4 & 5. I have a couple of systematic theologies on which I heavily rely:
>Systematic Theology by Wayne Grudem — most accessible. Meditating on the attributes of God section is my favorite.
>A New Systematic Theology of the Christian Faith by Robert Reymond — the sections on salvation and covenant make my heart sing!
6 & 7. I have not read these, but they look very good on this topic:
>The Bondage of the Will by Martin Luther
>Perspectives on Election, Five Views by Chad Brand, Jack Cottrell, Clark Pinnock, Robert Reymond, Thomas Talbot, and Bruce Ware. I think I’ll add this one to my wishlist. Publisher description on Amazon:
Perspectives on Election presents in counterpoint form five basic common beliefs on the doctrine of spiritual election (for example, predestination) that have developed over the course of church history with a view toward determining which is most faithful to Scripture. Each chapter is written by a prominent person within each tradition, and each writer has the opportunity to respond to each differing view.
Despite the focus upon a topic that divides many people, editor Chad Brand says, “The goal of this book is to add clarity to the discussion and to further the discussion, insofar as it is possible, in an amiable manner.”
8. The Justification of God by John Piper
I think I read somewhere that it took Piper seven years to write. By no means was it an easy read for me. Despite the occasional word study (in which I pretentiously masquerade as an ancient languages scholar), I have zero background in Hebrew and Greek; therefore, I struggled to understand Piper’s argument, even though he is so careful to explain every single detail. But it was a feast! By God’s grace I persevered, and six months later, I could honestly exclaim with Paul, “Oh, the depths of the riches and wisdom and knowledge of God! How unsearchable are his judgments and how inscrutable his ways! ‘For who has known the mind of the Lord, or who has been his counselor?’ ‘Or who has given a gift to him that he might be repaid?’ For from him and through him and to him are all things. To him be glory forever. Amen” (Romans 11:33-36, ESV).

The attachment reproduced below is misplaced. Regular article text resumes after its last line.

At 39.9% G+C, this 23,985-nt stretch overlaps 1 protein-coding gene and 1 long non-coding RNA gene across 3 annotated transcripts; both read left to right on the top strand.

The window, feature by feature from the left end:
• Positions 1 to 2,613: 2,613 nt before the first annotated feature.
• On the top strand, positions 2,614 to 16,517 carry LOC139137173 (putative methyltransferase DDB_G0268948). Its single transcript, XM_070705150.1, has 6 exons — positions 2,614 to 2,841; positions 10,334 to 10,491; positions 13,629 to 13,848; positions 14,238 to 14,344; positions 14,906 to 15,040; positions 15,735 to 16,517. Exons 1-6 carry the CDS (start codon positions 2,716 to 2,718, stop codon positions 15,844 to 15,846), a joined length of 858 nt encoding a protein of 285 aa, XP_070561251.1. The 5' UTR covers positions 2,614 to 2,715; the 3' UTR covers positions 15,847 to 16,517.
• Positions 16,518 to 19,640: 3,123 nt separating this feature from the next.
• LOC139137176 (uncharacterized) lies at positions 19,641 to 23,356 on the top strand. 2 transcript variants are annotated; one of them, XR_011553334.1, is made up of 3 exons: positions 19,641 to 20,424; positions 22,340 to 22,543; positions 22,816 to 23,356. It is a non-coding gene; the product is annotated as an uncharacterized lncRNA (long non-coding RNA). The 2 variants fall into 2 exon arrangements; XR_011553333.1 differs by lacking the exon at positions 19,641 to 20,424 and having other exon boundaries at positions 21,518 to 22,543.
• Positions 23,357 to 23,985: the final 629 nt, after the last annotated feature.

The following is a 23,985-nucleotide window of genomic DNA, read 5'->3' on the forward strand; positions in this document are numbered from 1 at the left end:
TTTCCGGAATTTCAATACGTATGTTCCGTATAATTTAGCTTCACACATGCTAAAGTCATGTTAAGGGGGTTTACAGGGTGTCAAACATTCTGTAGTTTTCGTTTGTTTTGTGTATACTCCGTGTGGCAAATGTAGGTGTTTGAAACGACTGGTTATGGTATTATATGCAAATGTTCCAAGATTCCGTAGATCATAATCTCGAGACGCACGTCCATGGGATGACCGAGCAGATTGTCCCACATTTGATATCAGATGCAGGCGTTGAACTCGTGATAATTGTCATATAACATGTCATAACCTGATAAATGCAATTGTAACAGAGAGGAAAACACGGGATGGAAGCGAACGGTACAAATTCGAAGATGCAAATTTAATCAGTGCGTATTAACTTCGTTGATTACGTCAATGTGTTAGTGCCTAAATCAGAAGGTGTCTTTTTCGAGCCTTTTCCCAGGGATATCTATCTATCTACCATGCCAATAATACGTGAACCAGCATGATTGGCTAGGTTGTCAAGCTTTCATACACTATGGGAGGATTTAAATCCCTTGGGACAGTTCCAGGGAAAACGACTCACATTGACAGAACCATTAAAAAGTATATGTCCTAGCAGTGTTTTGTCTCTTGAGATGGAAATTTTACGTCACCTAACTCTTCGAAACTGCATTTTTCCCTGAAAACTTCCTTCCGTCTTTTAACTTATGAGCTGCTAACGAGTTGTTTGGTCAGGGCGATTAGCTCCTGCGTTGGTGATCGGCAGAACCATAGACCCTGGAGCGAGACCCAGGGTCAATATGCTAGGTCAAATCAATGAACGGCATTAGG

9. The Pleasures of God by John Piper — Specifically, the appendix of which is pertinent to this post: “Are There Two Wills in God? Divine Election and God’s Desire for All to Be Saved”
I would encourage anyone to use a trustworthy version of the scriptures and start studying. Even if you disagree with me and the authors in my list, study to understand why you believe what you say you believe. I don’t claim to have all the answers; I do not think these authors claim to, either. However, we cannot say that they have not spent themselves in the search to find them out.
Eventually, I was able to let it go. By “let go,” I simply mean that these questions no longer keep me up at night in a terrible sense of doom and dread for the entire human race. I learned much in the pursuit of some answers, and, as a result, found a place of rest for my mind, heart, and soul. Ultimately, I believe God is sovereign; I believe He is good; and I believe He is justified in all He does for His own glory and pleasure. “Can the clay say to the potter, ‘Why did you make me thus?'” Indeed, this lump cannot.